Harbor Homes, Inc. is a nonprofit organization whose mission is to create and provide quality residential and supportive services to individuals and families challenged by mental illness and/or homelessness. Established in 1980, Harbor Homes provides community-based options for affordable and supportive housing services for disadvantaged populations-which today includes the chronically homeless, veterans, the elderly, and individuals and families living with disabilities.Today, Harbor Homes owns more than 30 properties throughout New Hampshire and provides various affordable housing options including emergency, transitional, permanent supportive, and income-based to more than 740 individuals.
You might be familiar with their name through some of the programs and services they offer. For instance, their Veterans FIRST program was established to aid homeless veterans with specific housing and services. They’ll be expanding their Veterans FIRST program to Manchester by opening a new transitional housing facility on Somerville Street in the summer of 2012. This will serve male and female veterans and their families, and provide transitional housing for up to two years.The Harbor Homes’ Harbor Care Health and Wellness Center also recently became a Federally Qualified Health Center that is recognized and funded through the US Department of Health Resources Services Administration. It offers primary, preventive, and supplementary health care to adolescents and adults who are homeless, living “doubled up” or temporarily with family or friends, and residing in emergency, transitional, or other kinds of temporary housing and living arrangements. Services are offered free of charge and on a sliding fee basis.
Whether it has been linking the Manchester Continuum of Care on their website or attending General Assembly meetings, Harbor Homes Inc. continues to collaborate within the MCoC in the common effort to end homelessness in their communities.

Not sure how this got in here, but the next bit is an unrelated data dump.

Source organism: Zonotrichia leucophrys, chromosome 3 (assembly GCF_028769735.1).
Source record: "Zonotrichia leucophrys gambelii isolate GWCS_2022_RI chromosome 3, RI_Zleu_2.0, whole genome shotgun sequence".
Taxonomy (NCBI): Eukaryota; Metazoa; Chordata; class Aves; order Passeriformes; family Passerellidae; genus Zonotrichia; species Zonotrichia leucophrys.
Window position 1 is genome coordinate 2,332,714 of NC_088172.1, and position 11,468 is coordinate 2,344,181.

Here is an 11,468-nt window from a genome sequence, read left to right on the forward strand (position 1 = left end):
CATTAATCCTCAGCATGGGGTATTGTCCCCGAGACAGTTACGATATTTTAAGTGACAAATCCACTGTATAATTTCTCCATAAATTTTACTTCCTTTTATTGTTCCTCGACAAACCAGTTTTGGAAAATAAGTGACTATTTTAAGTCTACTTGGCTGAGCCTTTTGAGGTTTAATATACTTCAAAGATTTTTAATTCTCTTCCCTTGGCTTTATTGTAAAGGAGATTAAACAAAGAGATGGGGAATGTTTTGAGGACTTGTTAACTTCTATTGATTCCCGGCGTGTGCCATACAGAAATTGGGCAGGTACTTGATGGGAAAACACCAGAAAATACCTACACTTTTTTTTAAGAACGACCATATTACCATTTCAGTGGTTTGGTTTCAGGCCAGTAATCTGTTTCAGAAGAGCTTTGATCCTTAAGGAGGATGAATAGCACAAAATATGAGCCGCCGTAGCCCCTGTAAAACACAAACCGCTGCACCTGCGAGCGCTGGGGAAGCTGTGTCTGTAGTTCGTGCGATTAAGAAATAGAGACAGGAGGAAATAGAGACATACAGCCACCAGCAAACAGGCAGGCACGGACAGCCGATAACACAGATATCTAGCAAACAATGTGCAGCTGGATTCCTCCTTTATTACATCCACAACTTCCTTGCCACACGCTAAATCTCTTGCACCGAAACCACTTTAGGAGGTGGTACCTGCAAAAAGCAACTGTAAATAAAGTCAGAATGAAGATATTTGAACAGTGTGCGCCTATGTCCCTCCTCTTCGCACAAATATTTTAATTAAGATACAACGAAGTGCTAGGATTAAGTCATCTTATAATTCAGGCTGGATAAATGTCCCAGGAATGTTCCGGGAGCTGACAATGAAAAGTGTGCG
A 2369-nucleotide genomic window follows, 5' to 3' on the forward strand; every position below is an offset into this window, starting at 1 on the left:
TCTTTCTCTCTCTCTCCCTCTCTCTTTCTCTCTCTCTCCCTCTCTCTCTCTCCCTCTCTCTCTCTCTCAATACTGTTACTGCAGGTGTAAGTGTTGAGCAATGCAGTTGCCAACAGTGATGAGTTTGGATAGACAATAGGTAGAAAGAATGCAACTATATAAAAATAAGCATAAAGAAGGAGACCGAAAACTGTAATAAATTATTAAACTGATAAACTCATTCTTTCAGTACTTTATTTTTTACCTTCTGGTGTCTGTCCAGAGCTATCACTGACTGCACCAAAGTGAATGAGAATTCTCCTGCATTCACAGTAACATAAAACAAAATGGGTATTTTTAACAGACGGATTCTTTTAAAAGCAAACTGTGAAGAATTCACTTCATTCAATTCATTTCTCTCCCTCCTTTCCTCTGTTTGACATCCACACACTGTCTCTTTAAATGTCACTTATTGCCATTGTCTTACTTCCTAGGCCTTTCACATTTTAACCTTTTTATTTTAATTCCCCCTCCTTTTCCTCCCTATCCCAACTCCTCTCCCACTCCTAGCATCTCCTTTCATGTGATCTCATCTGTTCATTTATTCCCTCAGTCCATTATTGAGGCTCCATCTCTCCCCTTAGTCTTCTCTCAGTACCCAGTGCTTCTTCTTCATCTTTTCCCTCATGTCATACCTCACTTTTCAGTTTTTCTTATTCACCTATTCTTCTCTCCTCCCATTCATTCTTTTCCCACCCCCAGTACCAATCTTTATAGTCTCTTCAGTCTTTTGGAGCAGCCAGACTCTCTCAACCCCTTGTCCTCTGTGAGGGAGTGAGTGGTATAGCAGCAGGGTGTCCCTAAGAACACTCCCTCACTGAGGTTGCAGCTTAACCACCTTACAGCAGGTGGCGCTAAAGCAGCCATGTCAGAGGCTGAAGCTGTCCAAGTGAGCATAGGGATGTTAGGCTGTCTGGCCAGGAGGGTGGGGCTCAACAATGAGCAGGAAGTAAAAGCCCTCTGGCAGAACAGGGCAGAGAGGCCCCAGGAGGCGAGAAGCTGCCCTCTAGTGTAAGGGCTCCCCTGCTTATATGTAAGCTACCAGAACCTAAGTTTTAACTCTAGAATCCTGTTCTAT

Stories from the Manchester Homeless Services Center
By Christopher Emerson, Manager
Bill & Irene
Although we often focus on the thorny problems surrounding the chronically homeless, sometimes the best results happen with the recently homeless.
Take Bill and Ilene. They came into The Homeless Services Center on a Monday, in “desperate need of a shower,” as Bill said. Ilene’s hands were shaking. “I can’t do this,” she said. “This isn’t me.”
Once we discovered that Bill is disabled veteran, we connected them to Lisa from the VA, and she referred them to Linda from Harbor Homes, who connected them to Glenn at Family Strength. By Wednesday, Bill and Ilene had a temporary place to live and a plan for where to go thereafter.
On Thursday they came back to the Center expressing gratitude, promising to come back to volunteer. Ilene said, “You were the right people in the right place at the right time.”
We might see them again, but Bill and Ilene illustrate how sometimes the new homeless have the highest motivation to change their situation. I wonder how resilient they would be after a year of homelessness. Hope is sometimes a wilting plant which needs to be watered and nurtured quickly. For our long term homeless, we often need to re-seed hope entirely. That’s one of our jobs.
Pictured here are presenters : Craig Everett, Jocelynne Pinsonneault, Erin Kelly, Jay Mattia, David Carroll, Kevin Kintner and Susan Howland. (Chris Emerson is not pictured here)
On August 24 some members of the MCOC put together a panel as part of a presentation on homelessness and mental illness for the Manchester City Library’s staff development day. The panel discussed the services they provide and answered some questions about homelessness and mental illness in Manchester.
Thanks to the presenters who were able to participate. Collaboration and community awareness are always important to the MCOC!